What's New in Declots? Management of the Total Access Thrombosis Patient
An alternative technique to catheter-directed thrombolysis in the patient undergoing dialysis.
Re-establishing flow through a patient’s thrombosed dialysis access, typically referred to as a “declot,” is a common procedure in practices that serve the dialysis community. Access thrombosis is more common in grafts than fistulas, but in either case, the extent of thrombosis usually only spans from the arterial anastomosis to the venous anastomosis or peripheral venous outflow. Thrombosis typically does not extend to the central veins. Unfortunately, there is a subset of patients who develop thrombosis of the entire venous circuit from the arterial anastomosis through the ipsilateral central venous system (Figures 1 and 2). Historically, this challenging situation has been managed by either abandoning the access or attempting catheter-directed thrombolysis through one or more catheters. This is because conventional catheter-directed thrombectomy techniques, such as lytic agent instillation followed by balloon maceration, are frequently unable to clear central thrombus and place the patient at higher risk for pulmonary embolism. The use of catheter-directed thrombolysis administered overnight is time consuming, leads to greater resource utilization, higher costs (typically requiring an intensive care unit admission of 1–2 days), usually requires placement of a temporary dialysis catheter, and also incurs a risk of major bleeding complications.
We present an alternative technique to catheter-directed thrombolysis, in which total access thrombosis is managed in a single treatment session consisting of combined rheolytic and rotational mechanical thrombectomy.
Upon initial puncture of the thrombosed dialysis access and placement of a 7-F sheath, a diagnostic catheter is advanced to the axillosubclavian junction and high-resolution, digitally subtracted central venography is performed to determine clot burden and location. The patient is then therapeutically anticoagulated with unfractionated heparin. Next, a directional catheter and steerable guidewire are advanced to the inferior vena cava, and the catheter is removed over an exchange length 0.035-inch guidewire (eg, Rosen guidewire, Bentson guidewire). At this point, the extensive clot burden is laced with a thrombolytic agent such as tissue plasminogen activator (typical dose, 20–25 mg) using the AngioJet Solent Omni device (Boston Scientific Corporation) in power-pulse delivery mode and allowed to dwell for 15 to 20 minutes. Mechanical thrombectomy is performed with the AngioJet device in thrombectomy mode, starting just beyond the dialysis access until the device has reached the leading edge of the clot in the central veins. The device is activated in 15-second increments, typically treating 10-cm venous segments at a time. Short activation times are helpful because bradycardia may occur in some patients. If this occurs, wait 30 to 60 seconds for the patient’s heart rate to return to baseline. Atropine is readily available but is rarely needed as long as the device is activated for short intervals of time.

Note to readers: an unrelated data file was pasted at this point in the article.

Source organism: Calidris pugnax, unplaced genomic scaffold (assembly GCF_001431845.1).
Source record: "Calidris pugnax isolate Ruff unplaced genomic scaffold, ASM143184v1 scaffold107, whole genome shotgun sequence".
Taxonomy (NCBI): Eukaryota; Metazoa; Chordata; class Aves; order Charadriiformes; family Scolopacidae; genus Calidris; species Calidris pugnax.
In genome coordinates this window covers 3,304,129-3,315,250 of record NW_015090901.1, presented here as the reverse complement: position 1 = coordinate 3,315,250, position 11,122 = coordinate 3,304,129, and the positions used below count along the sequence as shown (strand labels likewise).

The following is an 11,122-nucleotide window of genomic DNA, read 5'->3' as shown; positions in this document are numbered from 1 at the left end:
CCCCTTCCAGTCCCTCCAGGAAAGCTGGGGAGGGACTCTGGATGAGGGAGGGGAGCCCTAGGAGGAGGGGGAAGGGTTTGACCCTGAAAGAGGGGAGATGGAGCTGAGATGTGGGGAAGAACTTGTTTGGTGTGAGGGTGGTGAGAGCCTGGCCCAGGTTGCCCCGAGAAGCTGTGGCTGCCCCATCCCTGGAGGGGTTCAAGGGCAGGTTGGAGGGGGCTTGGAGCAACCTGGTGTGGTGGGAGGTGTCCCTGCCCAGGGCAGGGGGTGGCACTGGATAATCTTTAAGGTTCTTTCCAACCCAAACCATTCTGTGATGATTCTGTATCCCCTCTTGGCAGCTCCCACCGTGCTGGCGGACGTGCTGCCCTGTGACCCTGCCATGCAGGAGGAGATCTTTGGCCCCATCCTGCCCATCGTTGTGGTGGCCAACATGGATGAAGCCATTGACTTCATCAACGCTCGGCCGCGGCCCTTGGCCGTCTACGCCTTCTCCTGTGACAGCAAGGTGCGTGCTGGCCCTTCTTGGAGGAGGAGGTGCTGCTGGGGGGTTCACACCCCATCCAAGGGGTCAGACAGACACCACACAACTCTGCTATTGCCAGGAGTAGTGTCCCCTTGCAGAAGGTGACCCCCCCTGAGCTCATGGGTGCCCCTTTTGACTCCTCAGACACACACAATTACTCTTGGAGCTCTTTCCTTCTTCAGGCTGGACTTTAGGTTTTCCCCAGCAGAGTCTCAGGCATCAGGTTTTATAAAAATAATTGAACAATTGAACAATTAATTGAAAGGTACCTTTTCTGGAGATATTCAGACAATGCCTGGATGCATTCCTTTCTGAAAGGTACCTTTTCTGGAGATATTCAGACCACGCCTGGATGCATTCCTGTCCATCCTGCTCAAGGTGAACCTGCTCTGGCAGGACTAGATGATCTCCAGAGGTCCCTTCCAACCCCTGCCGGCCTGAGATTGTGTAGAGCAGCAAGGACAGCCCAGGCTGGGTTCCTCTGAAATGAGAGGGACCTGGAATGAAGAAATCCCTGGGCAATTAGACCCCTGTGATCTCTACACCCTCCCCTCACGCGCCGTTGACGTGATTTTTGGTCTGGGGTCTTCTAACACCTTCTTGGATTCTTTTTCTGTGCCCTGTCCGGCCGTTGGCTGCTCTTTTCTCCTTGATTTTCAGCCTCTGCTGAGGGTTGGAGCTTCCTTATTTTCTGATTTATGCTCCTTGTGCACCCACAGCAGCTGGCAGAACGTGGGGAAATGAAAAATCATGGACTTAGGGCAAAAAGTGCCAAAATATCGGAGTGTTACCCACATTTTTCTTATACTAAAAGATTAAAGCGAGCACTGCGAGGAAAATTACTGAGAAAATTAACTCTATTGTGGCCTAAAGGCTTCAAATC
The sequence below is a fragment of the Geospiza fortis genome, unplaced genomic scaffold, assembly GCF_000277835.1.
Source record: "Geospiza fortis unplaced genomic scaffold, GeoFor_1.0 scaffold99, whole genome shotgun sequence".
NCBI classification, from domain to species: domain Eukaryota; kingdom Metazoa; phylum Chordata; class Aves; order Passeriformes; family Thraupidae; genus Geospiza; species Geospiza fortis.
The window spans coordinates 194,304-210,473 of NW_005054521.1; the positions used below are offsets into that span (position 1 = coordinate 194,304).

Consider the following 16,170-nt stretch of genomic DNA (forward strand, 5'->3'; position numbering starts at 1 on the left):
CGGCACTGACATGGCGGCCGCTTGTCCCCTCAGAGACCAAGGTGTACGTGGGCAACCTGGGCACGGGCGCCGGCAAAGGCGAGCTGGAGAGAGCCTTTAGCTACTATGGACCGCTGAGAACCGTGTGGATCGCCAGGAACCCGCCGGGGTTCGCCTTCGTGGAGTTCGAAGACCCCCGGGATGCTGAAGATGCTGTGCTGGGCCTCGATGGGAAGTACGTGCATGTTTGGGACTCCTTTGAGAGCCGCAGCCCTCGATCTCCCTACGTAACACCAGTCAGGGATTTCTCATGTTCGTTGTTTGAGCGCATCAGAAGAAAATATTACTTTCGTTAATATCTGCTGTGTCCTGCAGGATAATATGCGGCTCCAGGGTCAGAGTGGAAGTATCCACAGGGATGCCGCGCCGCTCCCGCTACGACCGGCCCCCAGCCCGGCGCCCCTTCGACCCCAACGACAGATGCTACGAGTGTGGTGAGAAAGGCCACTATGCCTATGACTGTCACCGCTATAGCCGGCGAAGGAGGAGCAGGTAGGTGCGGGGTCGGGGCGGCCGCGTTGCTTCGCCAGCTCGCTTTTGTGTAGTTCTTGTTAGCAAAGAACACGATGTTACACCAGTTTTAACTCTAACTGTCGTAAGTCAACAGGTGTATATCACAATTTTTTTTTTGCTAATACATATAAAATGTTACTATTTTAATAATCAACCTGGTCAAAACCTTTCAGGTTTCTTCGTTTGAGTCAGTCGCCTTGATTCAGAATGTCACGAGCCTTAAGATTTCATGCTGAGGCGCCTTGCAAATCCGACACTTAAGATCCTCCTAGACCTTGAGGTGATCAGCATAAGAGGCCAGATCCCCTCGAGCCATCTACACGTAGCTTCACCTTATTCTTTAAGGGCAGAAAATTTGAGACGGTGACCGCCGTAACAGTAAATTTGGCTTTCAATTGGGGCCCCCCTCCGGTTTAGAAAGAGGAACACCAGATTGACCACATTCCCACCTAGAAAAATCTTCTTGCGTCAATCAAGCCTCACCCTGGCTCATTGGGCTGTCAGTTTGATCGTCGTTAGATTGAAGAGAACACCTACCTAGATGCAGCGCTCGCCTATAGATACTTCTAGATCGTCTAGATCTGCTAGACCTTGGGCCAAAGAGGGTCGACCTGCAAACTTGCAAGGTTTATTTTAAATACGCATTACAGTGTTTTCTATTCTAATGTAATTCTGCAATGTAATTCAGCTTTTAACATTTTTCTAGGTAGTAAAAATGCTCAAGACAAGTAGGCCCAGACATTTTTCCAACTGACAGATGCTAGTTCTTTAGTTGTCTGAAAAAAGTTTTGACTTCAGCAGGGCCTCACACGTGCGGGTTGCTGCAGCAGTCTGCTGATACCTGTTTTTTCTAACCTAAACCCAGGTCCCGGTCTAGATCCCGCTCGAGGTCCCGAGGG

At this point in the procedure, digitally subtracted central venography is repeated. If the central veins are now free of thrombus, thrombectomy of the dialysis access is performed. If residual thrombus is present in the central veins, those areas are treated with additional passage of the AngioJet device. Typically, blood and saline volumes range from 200 to 400 mL in the AngioJet collection bag.
In our experience, the AngioJet can be a challenging device to adequately remove wall-adherent thrombus within the dialysis access itself. For this reason, we change devices at this point and perform thrombectomy of the extremity access using a rotational device (Arrow-Trerotola PTD, Teleflex). This device also enables controlled removal of the arterial plug (the platelet-rich plug occluding the origin of the dialysis access), whereas using the AngioJet device at this location can occasionally result in plug embolization into the artery.